Disability Identity and Culture Month

Disability identity and culture month Disability identity and culture month

This October, Miami is excited to celebrate Disability Identity and Culture Month, stemming from the nationally recognized Disability Employment Awareness Month. Miami uses this time to highlight authentic representations of disability, disability language, and how society understands disability. During this month and beyond we hope all members of the Miami community take time to listen to the disability community, learn about disability in its various forms, and act to increase accessibility in their daily lives.



Follow us on social!

Instagram iconFollow the Miller Center for Student Disability Services on Instagram (@miamioh_millercenter), Twitter (@miamioh_mcsds) and Facebook throughout the month to stay up-to-date on event opportunities and to learn more about the disability community, disability identity and culture, and access!

Upcoming Events

Miller Center for Student Disability Services campus accessibility bingo. Nine different bingo squares consisting of watch Crip Camp with captions, take a wheelchair accessible route to class/meeting, followed three disabled activists on social media, take a selfie with Millie the cat at the Miller Center, visit AccessMU and the Rinella Learning Center, find five instances of braille on campus, find an elevator with horizontal push buttons, listen to an episode of disability visibility, follow the Miller Center on social media.

Campus Accessibility Bingo

Download the Accessibility Bingo Board (PDF; opens in a new window)

Learn more about our campus and the experiences of people with disabilities by playing Campus Accessibility Bingo! Gain an understanding about authentic representations of disability by following, watching, and listening to content created by disabled creators. Discover accessibility features on campus and take time to consider how you move through the world. Be one of the first ten people to bring proof of bingo completion (of all 9 activities) to the Miller Center and receive a Miller Center reusable tote bag!

Sponsored By

Miller Center for Student Disability Services

Students with Disabilities Advisory Council logo

Coffee and Conversations

Thursday, November 11, 5 p.m.

Register to Attend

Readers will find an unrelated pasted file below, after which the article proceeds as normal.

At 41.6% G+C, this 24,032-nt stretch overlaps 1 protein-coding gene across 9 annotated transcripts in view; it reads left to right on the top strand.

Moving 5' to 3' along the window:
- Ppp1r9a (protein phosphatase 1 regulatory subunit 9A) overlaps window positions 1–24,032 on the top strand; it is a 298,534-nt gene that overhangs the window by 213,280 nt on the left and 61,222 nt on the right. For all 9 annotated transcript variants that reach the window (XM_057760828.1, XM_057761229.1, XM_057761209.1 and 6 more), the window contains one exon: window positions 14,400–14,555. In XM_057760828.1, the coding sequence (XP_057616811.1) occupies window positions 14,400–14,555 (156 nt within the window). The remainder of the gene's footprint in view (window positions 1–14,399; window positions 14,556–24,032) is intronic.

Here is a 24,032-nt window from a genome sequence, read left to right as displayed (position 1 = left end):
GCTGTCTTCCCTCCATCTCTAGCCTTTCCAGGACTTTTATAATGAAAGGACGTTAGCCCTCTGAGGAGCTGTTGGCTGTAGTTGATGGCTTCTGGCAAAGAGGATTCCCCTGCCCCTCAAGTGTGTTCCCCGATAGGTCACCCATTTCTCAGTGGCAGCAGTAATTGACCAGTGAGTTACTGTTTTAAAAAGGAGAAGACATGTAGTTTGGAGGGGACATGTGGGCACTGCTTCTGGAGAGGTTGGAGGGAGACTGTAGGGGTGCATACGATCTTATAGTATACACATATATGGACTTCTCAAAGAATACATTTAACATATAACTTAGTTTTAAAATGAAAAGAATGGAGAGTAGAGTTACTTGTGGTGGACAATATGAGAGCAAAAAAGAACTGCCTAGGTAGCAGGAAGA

Coffee and Conversations, one of the Students with Disabilities Advisory Counsel's signature initiatives, is a panel-style event designed to allow students with disabilities to share their Miami experience with faculty members. This event strives to establish open lines of communication between students and faculty by encouraging faculty members to ask questions and learn more about the student experience of disability. Faculty who have attended in the past have found Coffee and Conversations to be an eye-opening hour meaningful experience.


Students with Disabilities Advisory Council members

Disability Focused Centers and Degree Programs

AccessMU Center

AccessMU Center

The AccessMU Center works to create a more accessible environment by providing information and services to enhance equal access for students with and without disabilities. Responsibilities include the accessibility review and testing of applications, websites, and documents; accessibility training; and captioning support services.

Learn more about the AccessMU Center.

Review Creating Accessible Content Resources

Explore Accessibility Tools

Miami University Center for Assistive Technology MUCAT Logo

Miami University Center for Assistive Technology

 The Miami University Center for Assistive Technology (MU-CAT) is a cross-disciplinary scholarly research center to enable engineering solutions for socially relevant problems for improving quality of life by assisting the lives of older adults and people with disabilities. Housed within the College of Engineering and Computing, MU-CAT is an interdisciplinary center working collaboratively with Scripps Gerontology Center as well as the Center for Social Entrepreneurship in Farmer School of Business.

Learn more about the MU-CAT.

Disability Studies Minor

The disability studies minor offers a broad liberal arts approach to the study of disability, providing students with knowledge of the historical, social, artistic, literary, legal, educational, philosophical, and political framing of disability.

Learn more about the Disability Studies minor.

Additional Disability Centered Resources

Past Events